The rest of the film focuses on a number of individual plotlines (including Superman being questioned by the Government because of his otherworldly powers and Batman tracking Lex Luthor’s company), none of which seem to have much to do with each other and, when it comes time for the myriad of stories to merge, unite in a manner that’s most displeasing. To boot, if you’re coming into this movie looking for a Batman/Superman smackdown, well, you’re gonna leave disappointed. There’s so little build-up to this showdown that I was legitimately taken aback when it began in such an abrupt fashion. This fight between “God vs. Man” has no bearing on the plot and is over before it even begins. Like so much else in Batman v. Superman, there’s no real reason for that sequence to be in this movie at all.
It also must be noted that this is one dark movie, especially in the first few scenes which are eye-rolling in their attempts to establish a “mature” tone. For instance, our introductory scene to Batman has him branding a human trafficker with a Bat-Symbol. This kind of stuff plays in no way into a larger theme of the movie, doesn’t help set up emotional stakes or concrete plot points, content like this is in the film for the same reason a five-year-old yells out a newly discovered swear word; to give off the illusion of being “grown-up”. At least in the aforementioned Batman branding scene Batman’s suit looks solid, and Affleck equips himself well in the action scenes, even if his Bruce Wayne just feels like a hodgepodge of Tony Stark (in his public Bruce Wayne persona) and the “DARKNESS! NO PARENTS!” side of LEGO Batman played entirely straight.
As for the other characters, well, they’re mostly duds, a shame since there’s a ton of great actors to be found here. Henry Cavill looks like he’d be the perfect Superman (and his charisma in real-life interviews cements the idea for me that he could this role) but he’s still stuck in the mopey God mode of Man Of Steel. That personality got old an hour into that 2013 Zack Snyder effort, so you can imagine how painful it is to endure here. Wonder Woman, played by Gal Godot, doesn’t get much screentime or a discernable personality, but she does get the one bad-ass moment of the movie, isn’t treated as a romantic/sex object and is probably the best part of the movie. Oh, and guess who else is in this movie! Five-time Academy Aware nominee Amy Adams playing Lois Lane! Yep, that great actor is in here solely so she can be a damsel-in-distress for Superman to rescue, not just once, but twice!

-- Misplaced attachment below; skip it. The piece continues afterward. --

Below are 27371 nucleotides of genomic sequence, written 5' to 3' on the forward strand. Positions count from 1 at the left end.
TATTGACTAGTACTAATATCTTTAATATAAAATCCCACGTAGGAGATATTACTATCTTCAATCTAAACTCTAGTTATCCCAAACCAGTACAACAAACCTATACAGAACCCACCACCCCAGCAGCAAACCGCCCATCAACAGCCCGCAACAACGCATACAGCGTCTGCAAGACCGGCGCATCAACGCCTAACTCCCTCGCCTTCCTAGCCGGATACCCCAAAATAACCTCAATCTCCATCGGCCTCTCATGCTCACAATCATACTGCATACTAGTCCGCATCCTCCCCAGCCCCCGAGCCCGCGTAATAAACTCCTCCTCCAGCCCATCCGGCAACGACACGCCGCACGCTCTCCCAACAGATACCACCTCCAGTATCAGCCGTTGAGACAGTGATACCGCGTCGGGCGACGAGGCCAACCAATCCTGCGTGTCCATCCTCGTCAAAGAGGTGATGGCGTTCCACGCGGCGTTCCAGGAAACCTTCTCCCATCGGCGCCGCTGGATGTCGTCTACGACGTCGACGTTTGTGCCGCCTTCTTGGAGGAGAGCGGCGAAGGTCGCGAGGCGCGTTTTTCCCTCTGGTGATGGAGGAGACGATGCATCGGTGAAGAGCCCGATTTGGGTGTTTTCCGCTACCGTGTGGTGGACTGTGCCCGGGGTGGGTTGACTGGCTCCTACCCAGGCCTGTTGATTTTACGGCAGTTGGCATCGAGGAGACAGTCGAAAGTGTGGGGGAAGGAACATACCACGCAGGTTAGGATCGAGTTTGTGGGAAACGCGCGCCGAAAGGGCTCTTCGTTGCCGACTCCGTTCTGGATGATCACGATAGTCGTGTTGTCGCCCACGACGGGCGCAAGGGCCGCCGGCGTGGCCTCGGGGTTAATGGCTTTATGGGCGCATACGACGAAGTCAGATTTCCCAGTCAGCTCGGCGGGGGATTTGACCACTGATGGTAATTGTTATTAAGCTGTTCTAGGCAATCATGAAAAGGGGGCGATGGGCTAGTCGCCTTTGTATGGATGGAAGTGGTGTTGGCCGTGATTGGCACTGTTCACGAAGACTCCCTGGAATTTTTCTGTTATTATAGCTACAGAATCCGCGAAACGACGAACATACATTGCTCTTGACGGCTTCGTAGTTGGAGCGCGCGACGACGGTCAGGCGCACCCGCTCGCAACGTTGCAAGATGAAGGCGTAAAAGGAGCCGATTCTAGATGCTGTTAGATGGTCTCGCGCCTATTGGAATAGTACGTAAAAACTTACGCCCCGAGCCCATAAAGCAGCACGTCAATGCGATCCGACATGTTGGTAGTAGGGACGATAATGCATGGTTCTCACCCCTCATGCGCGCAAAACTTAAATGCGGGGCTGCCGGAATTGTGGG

Batman v. Superman: Dawn Of Justice just doesn’t work as anything. It doesn’t work as an enticing tease for future DC movies, since all of the teases are dull at best and bewildering at worst (a drean sequence where Batman encounters a vengeful Superman in a desert location, while also fighting off the minions of a potential Justice League bad guy, is baffling in its execution, since it’s given no proper set-up, context or explanation). It doesn’t work as a singular film, not by a long shot. It fails at being an action movie or a funny movie or a motion picture with any semblance of coherence. All it excels at is expressing a withering contempt for both the character of Superman (a character tells Clark Kent at one point to stop being so morally upright because “it’s not 1938 anymore”) and its audience. And after enduring such contempt for nearly three hours, well, now you understand why I carried the same solemn expression as Antoine Doinel last night. Avoid Batman v. Superman like the plague folks. It’s simply a 150 minute plus descent into pure chaotic abysmal filmmaking.